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Moto Tips | Riding Calm When Under Pressure


INSTAGRAM | @firepowerparts

How do you react when someone circles the track behind you? Does it trigger your fight or flight reflex, an instinct to pull away as quickly as possible, or can you click off laps without any concern? The way a rider responds can make or break their moto, the difference between race wins, podium finishes, or top-tens. Competing more is one way to build up a tolerance, but you still have to stay calm under pressure. Few people have more gate drops on their record than Martin Davalos, former pro turned team manager for Fire Power Honda, so we asked him to share a few words of advice for prospective racers. 

You have to trust the work that you’ve done, everything that you’ve put in, and your riding. You need to focus on hitting your marks and doing what you can, but if the person behind you is faster and they pass you, it is what it is. You have to accept that so that you can fall in behind and learn from their lines.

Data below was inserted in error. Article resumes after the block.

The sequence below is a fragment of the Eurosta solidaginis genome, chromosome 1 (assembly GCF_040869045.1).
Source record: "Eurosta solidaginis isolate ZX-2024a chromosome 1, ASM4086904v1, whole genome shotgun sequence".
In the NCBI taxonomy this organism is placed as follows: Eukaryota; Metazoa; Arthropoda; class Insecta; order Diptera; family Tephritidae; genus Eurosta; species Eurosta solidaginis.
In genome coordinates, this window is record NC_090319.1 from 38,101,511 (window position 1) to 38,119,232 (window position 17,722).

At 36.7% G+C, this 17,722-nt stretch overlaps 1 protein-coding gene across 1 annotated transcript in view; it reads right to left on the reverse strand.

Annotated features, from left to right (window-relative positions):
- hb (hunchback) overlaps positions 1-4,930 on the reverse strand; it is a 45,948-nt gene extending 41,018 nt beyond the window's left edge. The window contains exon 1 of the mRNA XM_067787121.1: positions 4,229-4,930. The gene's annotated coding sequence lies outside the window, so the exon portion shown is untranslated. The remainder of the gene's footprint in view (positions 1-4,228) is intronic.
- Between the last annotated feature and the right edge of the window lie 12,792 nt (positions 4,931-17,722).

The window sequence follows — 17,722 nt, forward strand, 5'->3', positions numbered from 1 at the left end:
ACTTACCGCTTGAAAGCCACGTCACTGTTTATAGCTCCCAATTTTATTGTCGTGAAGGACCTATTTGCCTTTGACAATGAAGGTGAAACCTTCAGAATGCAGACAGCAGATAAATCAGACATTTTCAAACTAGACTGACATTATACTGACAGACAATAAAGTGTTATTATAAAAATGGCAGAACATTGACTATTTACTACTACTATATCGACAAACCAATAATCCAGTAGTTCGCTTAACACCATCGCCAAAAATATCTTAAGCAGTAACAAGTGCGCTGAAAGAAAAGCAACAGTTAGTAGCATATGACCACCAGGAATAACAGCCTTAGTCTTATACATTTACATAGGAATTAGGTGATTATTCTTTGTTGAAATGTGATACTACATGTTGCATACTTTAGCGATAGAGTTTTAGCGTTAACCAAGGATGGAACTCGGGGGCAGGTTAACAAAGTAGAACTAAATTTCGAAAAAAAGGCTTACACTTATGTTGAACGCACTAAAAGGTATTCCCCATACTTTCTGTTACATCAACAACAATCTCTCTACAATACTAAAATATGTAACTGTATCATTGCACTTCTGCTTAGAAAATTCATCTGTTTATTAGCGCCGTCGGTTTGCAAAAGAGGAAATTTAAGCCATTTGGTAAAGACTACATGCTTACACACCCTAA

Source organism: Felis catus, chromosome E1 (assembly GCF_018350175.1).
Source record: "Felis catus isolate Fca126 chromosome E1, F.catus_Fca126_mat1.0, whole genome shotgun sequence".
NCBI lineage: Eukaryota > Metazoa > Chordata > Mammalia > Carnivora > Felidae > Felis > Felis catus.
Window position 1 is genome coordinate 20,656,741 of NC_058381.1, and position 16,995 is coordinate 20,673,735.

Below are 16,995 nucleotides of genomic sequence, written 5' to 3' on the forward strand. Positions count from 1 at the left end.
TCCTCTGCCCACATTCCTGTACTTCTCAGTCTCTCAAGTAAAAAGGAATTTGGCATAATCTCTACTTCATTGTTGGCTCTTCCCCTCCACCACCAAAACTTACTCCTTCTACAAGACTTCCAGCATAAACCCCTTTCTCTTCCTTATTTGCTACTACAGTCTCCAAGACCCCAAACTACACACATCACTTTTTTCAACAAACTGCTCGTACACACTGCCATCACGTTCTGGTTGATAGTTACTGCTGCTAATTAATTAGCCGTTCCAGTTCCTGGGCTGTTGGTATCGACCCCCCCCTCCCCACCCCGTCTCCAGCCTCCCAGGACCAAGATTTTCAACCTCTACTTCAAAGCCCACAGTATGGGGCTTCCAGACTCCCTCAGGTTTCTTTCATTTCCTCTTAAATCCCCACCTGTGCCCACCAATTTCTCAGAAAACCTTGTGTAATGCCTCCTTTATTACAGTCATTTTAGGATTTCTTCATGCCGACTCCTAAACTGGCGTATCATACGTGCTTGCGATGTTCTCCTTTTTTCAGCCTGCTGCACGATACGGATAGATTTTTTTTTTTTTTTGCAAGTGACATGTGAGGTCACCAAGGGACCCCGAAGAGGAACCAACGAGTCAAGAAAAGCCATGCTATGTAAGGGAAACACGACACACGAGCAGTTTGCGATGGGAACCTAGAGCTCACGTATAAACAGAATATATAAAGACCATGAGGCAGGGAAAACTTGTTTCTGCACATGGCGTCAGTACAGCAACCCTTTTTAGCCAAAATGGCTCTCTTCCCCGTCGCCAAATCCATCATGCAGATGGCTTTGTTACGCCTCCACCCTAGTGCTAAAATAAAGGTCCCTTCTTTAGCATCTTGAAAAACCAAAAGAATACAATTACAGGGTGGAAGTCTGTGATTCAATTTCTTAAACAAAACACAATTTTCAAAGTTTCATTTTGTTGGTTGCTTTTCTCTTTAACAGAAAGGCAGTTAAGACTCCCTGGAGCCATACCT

I’d much rather ride in front of someone than behind; you can’t see the lines and everything that goes with it. At certain points of my pro career, I’d really try to hold someone off when they were behind me, tut I know how to be calmer and to hit my lines now.

You don’t really know what the person behind you is doing; they could be riding sketchy and out of their comfort zone trying to get you. If you stay smooth, they’ll make a mistake and fall back.

There are times, maybe when there had been a big gap between me and the riders in front and behind, I’d look around to see where the other riders were to know if I was catching them or if they were catching me. Then you have to think about if it’s worth pushing that little bit extra or if you need to just settle for where you are. If you’re out front, especially by a few seconds, you can look around to see where the others are, but you really don’t want to get too caught up in it and start pushing too hard or overthinking. Stay focused on your race.

Michael Antonovich

Michael Antonovich has a wealth of experience with over 10 years of moto-journalism under his belt. A lifelong racing enthusiast and rider, Anton is the Editor of Swapmoto Live and lives to be at the race track.

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